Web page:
For the better part of a decade, making clutch field goals against Miami didn’t top Florida State’s list of “Things We Should Do To Win.” I’m not talking about an occasional missed kick, either. The Florida State Seminoles had a legitimate curse hop from kicker to kicker when it came time to play the Miami Hurricanes.
Here is a list of key kicks that FSU missed against its rival down in Coral Gables:
1991: Wide Right I — FSU miss in final minute
1992: Wide Right II — FSU miss in closing seconds
2000: Wide Right III — FSU miss as time expired
2002: Wide Left I — FSU miss in final seconds
2004: Wide Right IV — FSU misses go-ahead FG late in Orange Bowl
In case you need another, the 2018 game was dubbed “Wide Left II” after Miami erased a 20-point deficit, and Florida State’s Ricky Aguayo missed a kick that would’ve made it a two-score game in the fourth quarter.
Enough losses and corny nicknames to make your head spin, right? Any fan could lose hope after seeing that many losses in heartbreaking fashion, but on September 5, 2005, the curse finally flipped in favor of the ‘Noles.
2005: No. 9 Miami vs. No. 14 Florida State
FSU-Miami rivalry games in the ’90s and early 2000s carried massive national championship implications that magnified those missed kicks. As for the 2005 Labor Day game, both teams were highly ranked, but their regular-season opener might be the ugliest contest in the rivalry’s recent history.
The story coming in surrounded two quarterbacks making their first start in college football. How would Miami’s Kyle Wright and Florida State’s Drew Weatherford fare against two defenses littered with All-ACC and All-American talent?
On top of those questions, Florida State hadn’t beat Miami in six years.
From the start, neither offense could get going. Florida State mustered an abysmal 170 total yards of offense and just nine first downs on the night, but the defense held Miami in check by tallying nine sacks and forcing three turnovers.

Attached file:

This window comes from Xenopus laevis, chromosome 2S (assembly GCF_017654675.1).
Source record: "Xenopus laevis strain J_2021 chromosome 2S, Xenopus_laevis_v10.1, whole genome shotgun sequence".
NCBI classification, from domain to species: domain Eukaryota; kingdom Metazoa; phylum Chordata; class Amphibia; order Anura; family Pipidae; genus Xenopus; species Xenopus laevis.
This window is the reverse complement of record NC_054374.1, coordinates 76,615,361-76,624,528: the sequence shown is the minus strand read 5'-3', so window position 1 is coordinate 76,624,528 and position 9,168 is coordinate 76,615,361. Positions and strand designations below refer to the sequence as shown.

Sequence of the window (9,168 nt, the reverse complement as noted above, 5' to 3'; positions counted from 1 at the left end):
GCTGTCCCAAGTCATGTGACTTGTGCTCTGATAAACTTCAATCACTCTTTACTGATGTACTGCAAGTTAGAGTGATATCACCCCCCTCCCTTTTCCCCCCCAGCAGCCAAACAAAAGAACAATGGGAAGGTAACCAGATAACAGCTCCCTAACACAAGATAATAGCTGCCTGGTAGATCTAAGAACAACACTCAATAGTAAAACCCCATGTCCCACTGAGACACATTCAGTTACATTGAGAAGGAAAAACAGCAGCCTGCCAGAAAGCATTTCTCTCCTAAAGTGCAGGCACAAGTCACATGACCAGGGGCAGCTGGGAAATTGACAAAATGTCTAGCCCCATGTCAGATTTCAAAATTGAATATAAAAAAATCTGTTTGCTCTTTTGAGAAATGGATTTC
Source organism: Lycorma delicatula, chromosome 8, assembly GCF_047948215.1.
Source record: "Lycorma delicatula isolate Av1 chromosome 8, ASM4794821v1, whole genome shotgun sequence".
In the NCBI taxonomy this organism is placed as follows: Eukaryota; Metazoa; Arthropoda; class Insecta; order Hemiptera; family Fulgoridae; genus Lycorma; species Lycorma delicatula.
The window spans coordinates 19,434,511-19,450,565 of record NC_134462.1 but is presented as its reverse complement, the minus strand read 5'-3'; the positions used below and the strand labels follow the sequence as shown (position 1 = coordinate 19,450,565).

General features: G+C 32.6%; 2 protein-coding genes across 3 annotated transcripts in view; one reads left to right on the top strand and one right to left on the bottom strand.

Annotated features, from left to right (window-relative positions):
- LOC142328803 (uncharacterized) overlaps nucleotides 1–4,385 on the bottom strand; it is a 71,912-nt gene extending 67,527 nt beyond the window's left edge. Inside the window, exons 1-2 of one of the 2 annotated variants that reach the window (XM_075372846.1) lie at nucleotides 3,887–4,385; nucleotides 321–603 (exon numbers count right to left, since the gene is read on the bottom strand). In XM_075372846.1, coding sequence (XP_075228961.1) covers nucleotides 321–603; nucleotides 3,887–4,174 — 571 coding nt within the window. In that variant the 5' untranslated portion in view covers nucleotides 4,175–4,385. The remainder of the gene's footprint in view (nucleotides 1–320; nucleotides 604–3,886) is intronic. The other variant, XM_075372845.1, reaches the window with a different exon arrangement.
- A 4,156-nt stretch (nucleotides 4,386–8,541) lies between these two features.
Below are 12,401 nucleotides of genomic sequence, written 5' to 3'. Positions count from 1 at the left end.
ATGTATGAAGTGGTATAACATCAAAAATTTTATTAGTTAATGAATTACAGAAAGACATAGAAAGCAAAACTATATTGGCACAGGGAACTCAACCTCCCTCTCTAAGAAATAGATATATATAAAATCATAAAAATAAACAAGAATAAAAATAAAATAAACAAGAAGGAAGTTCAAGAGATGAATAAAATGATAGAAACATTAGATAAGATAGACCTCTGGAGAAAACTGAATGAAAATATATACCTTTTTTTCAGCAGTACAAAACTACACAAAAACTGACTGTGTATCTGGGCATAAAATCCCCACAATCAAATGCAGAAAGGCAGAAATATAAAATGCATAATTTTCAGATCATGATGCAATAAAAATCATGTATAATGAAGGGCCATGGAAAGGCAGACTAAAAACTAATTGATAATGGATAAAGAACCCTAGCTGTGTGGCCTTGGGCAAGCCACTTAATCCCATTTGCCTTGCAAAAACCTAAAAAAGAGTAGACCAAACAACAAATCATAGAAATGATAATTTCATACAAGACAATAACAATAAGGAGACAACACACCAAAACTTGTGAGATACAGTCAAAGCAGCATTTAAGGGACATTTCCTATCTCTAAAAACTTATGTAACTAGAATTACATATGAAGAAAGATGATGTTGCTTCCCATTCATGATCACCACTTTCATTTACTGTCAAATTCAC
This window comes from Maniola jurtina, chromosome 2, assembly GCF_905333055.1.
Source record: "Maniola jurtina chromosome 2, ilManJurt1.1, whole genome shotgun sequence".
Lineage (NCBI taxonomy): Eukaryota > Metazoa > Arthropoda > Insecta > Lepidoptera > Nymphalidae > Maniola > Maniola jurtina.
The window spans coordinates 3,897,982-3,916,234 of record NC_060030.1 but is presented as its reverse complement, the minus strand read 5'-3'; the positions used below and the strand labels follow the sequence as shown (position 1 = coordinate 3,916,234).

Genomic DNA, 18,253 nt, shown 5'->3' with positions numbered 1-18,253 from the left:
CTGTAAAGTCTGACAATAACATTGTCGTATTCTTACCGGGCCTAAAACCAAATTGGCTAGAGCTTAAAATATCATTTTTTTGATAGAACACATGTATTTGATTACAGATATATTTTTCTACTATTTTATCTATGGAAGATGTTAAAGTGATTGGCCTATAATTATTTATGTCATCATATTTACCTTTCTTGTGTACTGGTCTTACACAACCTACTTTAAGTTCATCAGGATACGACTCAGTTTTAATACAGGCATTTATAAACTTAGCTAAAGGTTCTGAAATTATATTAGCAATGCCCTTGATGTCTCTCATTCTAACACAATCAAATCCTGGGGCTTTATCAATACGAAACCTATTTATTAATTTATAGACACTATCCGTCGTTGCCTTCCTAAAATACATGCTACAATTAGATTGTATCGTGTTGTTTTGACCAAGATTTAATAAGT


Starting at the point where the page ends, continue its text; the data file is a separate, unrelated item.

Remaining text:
None were bigger than the last one as FSU led 10-7 late in the fourth quarter.
When gaining yards seemed impossible, Miami cobbled together a 17-play, 81-yard drive. Kicker Jon Peattie had already missed two kicks earlier, but a 28-yard field goal attempt to tie the game seemed too good to be true.
However, Miami holder Brian Monroe couldn’t handle the low snap and a fire drill ensued. Doak Campbell Stadium erupted as the Seminoles pounced on the loose ball.
No more “Wide Right” nicknames were needed. This play became known as “The Miami Muff.”
The Miami Muff
Florida State ran out the clock to win and snap the six-game losing streak.
In spite of Weatherford finishing 7-of-26 for 67 passing yards, the ‘Noles used first half interceptions by Kyler Hall and Ernie Sims to grab an early lead. Kamerion Wimbley led a swarming defense with two sacks, disrupting Miami’s rhythm all night.
It was a grind-it-out contest, and regardless of how it looked, no one was happier with the outcome than Florida State’s leader.
“We finally stole one from them like they’ve been stealing them from us,” Florida State coach Bobby Bowden said after the game (via ESPN). “It’s about time.”
Miami’s Tyrone Moss paced the Larry Coker’s Hurricanes with 102 rushing yards, while tight end Greg Olsen led all players with eight catches for 137 yards.
FSU finished the 2005 season with an 8-5 record. They defeated Marcus Vick and the then-No. 5 Virginia Tech Hokies to win the first-ever ACC Championship Game, but fell to third-ranked Penn State in triple overtime in the Orange Bowl.
Since the momentum of FSU’s win in 2005, the Seminoles went 10-5 in this rivalry over the next 15 years. Talk about turning over a new leaf.
The Miami Muff mirrored the game that preceded it — Ugly and disorganized. Still, the old adage tells us “a win is a win” no matter how it comes. For Florida State fans, coming out winners for the first time in a long time was all that mattered after a decade of tough losses.
This article was originally published June 3, 2020.